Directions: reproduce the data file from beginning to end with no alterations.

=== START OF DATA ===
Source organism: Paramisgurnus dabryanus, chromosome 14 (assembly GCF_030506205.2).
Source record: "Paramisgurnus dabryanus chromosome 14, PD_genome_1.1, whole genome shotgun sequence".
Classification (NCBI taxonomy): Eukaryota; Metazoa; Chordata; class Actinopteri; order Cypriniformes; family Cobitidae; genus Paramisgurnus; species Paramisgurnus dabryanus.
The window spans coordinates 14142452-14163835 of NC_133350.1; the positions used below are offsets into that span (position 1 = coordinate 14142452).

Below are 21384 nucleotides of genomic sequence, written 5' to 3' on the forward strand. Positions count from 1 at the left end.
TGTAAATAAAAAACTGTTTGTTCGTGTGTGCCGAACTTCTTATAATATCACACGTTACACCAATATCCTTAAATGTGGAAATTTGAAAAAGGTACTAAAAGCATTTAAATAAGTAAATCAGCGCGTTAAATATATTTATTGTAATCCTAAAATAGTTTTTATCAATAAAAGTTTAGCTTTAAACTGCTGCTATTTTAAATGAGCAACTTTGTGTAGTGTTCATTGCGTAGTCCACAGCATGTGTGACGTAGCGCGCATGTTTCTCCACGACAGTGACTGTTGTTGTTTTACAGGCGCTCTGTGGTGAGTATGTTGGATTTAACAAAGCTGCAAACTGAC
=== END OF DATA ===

Source organism: Paramisgurnus dabryanus, chromosome 14 (assembly GCF_030506205.2).
Source record: "Paramisgurnus dabryanus chromosome 14, PD_genome_1.1, whole genome shotgun sequence".
Classification (NCBI taxonomy): Eukaryota; Metazoa; Chordata; class Actinopteri; order Cypriniformes; family Cobitidae; genus Paramisgurnus; species Paramisgurnus dabryanus.
The window spans coordinates 14142452-14163835 of NC_133350.1; the positions used below are offsets into that span (position 1 = coordinate 14142452).

Below are 21384 nucleotides of genomic sequence, written 5' to 3' on the forward strand. Positions count from 1 at the left end.
TGTAAATAAAAAACTGTTTGTTCGTGTGTGCCGAACTTCTTATAATATCACACGTTACACCAATATCCTTAAATGTGGAAATTTGAAAAAGGTACTAAAAGCATTTAAATAAGTAAATCAGCGCGTTAAATATATTTATTGTAATCCTAAAATAGTTTTTATCAATAAAAGTTTAGCTTTAAACTGCTGCTATTTTAAATGAGCAACTTTGTGTAGTGTTCATTGCGTAGTCCACAGCATGTGTGACGTAGCGCGCATGTTTCTCCACGACAGTGACTGTTGTTGTTTTACAGGCGCTCTGTGGTGAGTATGTTGGATTTAACAAAGCTGCAAACTGAC